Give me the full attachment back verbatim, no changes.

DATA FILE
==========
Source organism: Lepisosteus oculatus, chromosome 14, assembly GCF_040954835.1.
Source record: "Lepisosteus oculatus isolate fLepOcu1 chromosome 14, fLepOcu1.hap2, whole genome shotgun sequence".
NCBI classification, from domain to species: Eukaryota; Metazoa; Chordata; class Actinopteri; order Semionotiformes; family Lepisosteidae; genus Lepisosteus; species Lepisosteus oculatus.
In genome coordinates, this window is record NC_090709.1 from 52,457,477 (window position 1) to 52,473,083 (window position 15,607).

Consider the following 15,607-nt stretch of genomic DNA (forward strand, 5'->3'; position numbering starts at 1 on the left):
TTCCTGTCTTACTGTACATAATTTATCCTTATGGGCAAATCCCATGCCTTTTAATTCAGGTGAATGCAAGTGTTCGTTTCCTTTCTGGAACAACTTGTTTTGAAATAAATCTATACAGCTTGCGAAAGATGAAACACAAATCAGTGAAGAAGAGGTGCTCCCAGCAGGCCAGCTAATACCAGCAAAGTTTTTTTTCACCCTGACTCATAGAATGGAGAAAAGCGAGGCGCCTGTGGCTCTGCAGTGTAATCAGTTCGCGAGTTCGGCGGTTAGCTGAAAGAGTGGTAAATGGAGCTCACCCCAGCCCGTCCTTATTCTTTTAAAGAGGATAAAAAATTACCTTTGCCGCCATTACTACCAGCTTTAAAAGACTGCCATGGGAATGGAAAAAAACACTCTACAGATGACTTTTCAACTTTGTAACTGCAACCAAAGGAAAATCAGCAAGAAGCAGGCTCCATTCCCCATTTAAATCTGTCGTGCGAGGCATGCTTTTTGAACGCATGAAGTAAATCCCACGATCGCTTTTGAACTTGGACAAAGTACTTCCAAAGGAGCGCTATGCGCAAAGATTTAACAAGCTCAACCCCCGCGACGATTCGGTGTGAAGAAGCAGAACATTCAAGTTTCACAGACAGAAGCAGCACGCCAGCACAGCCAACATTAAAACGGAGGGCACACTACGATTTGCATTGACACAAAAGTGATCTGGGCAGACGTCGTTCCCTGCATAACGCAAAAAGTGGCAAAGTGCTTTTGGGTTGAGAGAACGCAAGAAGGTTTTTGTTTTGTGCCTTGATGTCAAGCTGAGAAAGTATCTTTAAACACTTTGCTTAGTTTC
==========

Source organism: Lepisosteus oculatus, chromosome 14, assembly GCF_040954835.1.
Source record: "Lepisosteus oculatus isolate fLepOcu1 chromosome 14, fLepOcu1.hap2, whole genome shotgun sequence".
NCBI classification, from domain to species: Eukaryota; Metazoa; Chordata; class Actinopteri; order Semionotiformes; family Lepisosteidae; genus Lepisosteus; species Lepisosteus oculatus.
In genome coordinates, this window is record NC_090709.1 from 52,457,477 (window position 1) to 52,473,083 (window position 15,607).

Consider the following 15,607-nt stretch of genomic DNA (forward strand, 5'->3'; position numbering starts at 1 on the left):
TTCCTGTCTTACTGTACATAATTTATCCTTATGGGCAAATCCCATGCCTTTTAATTCAGGTGAATGCAAGTGTTCGTTTCCTTTCTGGAACAACTTGTTTTGAAATAAATCTATACAGCTTGCGAAAGATGAAACACAAATCAGTGAAGAAGAGGTGCTCCCAGCAGGCCAGCTAATACCAGCAAAGTTTTTTTTCACCCTGACTCATAGAATGGAGAAAAGCGAGGCGCCTGTGGCTCTGCAGTGTAATCAGTTCGCGAGTTCGGCGGTTAGCTGAAAGAGTGGTAAATGGAGCTCACCCCAGCCCGTCCTTATTCTTTTAAAGAGGATAAAAAATTACCTTTGCCGCCATTACTACCAGCTTTAAAAGACTGCCATGGGAATGGAAAAAAACACTCTACAGATGACTTTTCAACTTTGTAACTGCAACCAAAGGAAAATCAGCAAGAAGCAGGCTCCATTCCCCATTTAAATCTGTCGTGCGAGGCATGCTTTTTGAACGCATGAAGTAAATCCCACGATCGCTTTTGAACTTGGACAAAGTACTTCCAAAGGAGCGCTATGCGCAAAGATTTAACAAGCTCAACCCCCGCGACGATTCGGTGTGAAGAAGCAGAACATTCAAGTTTCACAGACAGAAGCAGCACGCCAGCACAGCCAACATTAAAACGGAGGGCACACTACGATTTGCATTGACACAAAAGTGATCTGGGCAGACGTCGTTCCCTGCATAACGCAAAAAGTGGCAAAGTGCTTTTGGGTTGAGAGAACGCAAGAAGGTTTTTGTTTTGTGCCTTGATGTCAAGCTGAGAAAGTATCTTTAAACACTTTGCTTAGTTTC